Although deemed eradicated throughout the world in 1980 thanks to a protective vaccine, research on smallpox continues to this day given the potential for the highly contagious virus to be used in biological warfare.
In April 2017, we covered news that SIGA Technologies, Inc, had just completed enrollment and dosing in the final cohort of a phase 1 trial of an intravenous formulation for the drug TPOXX (tecovirimat), an antiviral drug for the treatment of orthopoxvirus infections, such as smallpox. Now, the company has been able to see the drug through another major milestone, submitting a New Drug Application (NDA) to the US Food and Drug Administration (FDA) for an oral formulation.
Although deemed eradicated throughout the world in 1980 thanks to a protective vaccine, research on smallpox continues to this day given the potential for the highly contagious virus to be used in biological warfare. Because the United States stopped routinely administering the smallpox vaccine in 1972, those individuals born after that time would be particularly vulnerable to an outbreak. Currently, there is no cure or treatment for smallpox; however, should SIGA’s drug be approved, that will change.
TPOXX, SIGA’s novel small-molecule drug, has been funded by the US government’s Biomedical Advanced Research and Development Authority (BARDA). According to a press release from SIGA, “TPOXX (tecovirimat) was developed under the FDA “Animal Rule,” in which efficacy endpoints are determined in animal studies, and human clinical studies are conducted to determine safety and confirm dosing. There have been no drug-related serious adverse events during the development of oral TPOXX.”
Chief Scientific Officer of SIGA Technologies, Dennis Hruby, PhD, elaborated on this further in an email to Contagion®, stating, “Given that smallpox was eradicated in 1979, efficacy testing of TPOXX was not possible in humans. At an FDA Advisory Committee on smallpox antiviral development, 3 animal models were proposed: monkeypox in nonhuman primates, rabbitpox in rabbits, and ectromelia (mousepox) in mice. SIGA worked closely with BARDA to develop efficacy models and final efficacy testing in nonhuman primates and rabbits. This data will form the efficacy package to support the use of TPOXX as a therapeutic in the event of an outbreak of smallpox.”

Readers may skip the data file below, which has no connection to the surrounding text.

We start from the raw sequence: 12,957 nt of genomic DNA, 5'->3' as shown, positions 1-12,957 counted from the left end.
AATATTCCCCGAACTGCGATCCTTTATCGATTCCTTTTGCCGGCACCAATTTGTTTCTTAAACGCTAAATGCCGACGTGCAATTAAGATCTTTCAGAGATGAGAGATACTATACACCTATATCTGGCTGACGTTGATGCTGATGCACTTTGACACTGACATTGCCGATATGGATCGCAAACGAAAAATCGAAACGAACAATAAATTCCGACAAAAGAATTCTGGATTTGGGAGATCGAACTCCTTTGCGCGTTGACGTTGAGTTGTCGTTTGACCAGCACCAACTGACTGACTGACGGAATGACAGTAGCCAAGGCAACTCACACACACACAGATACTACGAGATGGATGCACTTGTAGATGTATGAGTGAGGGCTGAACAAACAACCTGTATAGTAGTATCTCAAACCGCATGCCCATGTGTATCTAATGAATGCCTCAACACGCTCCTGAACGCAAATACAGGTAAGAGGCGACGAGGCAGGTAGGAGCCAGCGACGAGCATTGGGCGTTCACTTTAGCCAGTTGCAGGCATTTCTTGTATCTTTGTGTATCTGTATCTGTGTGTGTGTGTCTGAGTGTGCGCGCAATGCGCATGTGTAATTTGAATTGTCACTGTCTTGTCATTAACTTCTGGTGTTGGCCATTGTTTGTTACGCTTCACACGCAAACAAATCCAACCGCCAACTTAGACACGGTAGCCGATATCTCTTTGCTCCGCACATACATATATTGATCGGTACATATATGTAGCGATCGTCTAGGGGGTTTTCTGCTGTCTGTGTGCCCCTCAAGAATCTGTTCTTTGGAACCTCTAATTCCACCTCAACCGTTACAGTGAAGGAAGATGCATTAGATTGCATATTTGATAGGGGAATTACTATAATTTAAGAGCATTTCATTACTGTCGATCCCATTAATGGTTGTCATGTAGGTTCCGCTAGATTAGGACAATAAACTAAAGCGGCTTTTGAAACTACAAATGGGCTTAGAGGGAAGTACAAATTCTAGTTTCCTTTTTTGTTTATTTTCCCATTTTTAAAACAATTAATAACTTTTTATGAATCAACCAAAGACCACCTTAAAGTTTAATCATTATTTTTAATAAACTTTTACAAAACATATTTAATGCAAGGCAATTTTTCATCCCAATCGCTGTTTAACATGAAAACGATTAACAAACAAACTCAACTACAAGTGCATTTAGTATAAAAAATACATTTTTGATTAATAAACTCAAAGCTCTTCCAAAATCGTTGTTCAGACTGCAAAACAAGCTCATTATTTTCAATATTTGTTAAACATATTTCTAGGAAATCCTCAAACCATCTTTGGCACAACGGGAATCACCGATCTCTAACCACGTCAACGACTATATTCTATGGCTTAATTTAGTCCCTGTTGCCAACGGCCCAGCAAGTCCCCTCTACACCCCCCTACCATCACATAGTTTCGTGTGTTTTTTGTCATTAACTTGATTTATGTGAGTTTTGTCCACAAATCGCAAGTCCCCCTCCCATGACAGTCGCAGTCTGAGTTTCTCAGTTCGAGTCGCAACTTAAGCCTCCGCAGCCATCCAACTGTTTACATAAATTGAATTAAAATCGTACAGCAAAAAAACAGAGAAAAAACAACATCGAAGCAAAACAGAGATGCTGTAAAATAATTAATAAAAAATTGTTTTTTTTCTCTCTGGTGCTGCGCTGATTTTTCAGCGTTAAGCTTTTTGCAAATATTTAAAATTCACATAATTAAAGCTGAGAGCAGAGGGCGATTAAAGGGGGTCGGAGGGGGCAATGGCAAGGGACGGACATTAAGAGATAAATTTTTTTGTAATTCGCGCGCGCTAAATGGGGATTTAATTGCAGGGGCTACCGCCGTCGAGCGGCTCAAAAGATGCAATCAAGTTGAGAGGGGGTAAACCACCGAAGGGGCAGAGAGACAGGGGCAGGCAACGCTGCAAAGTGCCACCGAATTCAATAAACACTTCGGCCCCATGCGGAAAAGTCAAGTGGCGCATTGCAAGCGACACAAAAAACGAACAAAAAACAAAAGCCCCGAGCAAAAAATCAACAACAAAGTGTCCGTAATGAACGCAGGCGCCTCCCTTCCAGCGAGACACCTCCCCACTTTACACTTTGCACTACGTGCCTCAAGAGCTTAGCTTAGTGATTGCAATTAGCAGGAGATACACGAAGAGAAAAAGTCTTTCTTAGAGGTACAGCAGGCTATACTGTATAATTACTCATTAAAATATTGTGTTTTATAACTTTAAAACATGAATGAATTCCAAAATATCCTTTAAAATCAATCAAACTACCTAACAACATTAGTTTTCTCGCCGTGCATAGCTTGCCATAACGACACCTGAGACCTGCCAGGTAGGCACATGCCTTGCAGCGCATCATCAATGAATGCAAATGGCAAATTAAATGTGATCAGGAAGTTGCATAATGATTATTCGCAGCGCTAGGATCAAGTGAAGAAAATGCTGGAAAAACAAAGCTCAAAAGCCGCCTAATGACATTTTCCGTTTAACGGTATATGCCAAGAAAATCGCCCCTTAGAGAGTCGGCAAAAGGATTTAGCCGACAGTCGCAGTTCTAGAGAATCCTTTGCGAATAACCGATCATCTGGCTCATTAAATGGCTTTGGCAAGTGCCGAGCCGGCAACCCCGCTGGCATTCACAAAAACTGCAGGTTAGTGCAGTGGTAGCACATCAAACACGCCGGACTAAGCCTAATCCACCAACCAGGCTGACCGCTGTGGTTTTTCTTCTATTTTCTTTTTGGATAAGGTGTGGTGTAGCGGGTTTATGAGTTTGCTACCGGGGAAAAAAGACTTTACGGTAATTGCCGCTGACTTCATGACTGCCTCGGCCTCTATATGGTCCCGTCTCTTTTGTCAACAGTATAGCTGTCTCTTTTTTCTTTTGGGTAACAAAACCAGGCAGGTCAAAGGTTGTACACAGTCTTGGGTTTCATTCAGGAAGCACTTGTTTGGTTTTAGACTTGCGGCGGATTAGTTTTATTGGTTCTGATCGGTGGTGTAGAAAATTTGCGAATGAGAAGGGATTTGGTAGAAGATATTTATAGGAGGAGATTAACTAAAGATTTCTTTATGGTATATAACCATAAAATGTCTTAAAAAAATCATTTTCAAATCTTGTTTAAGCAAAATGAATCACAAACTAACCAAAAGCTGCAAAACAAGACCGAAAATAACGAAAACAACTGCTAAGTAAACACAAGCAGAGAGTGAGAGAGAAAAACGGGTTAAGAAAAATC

Pursuant to a contract with BARDA, SIGA has successfully delivered 2 million courses of TPOXX to the Strategic National Stockpile. The anticipated shelf-life for the drug is 7 years.
Based on regulatory review requirements, considering SIGA’s NDA submission, the Company expects to receive notification from the FDA that the filing was accepted for review, confirmation of priority review status, and notification of its final action date in February 2018. Since TPOXX is designed to treat a serious medical condition for which there is no approved therapy, SIGA has requested an expedited review of its application.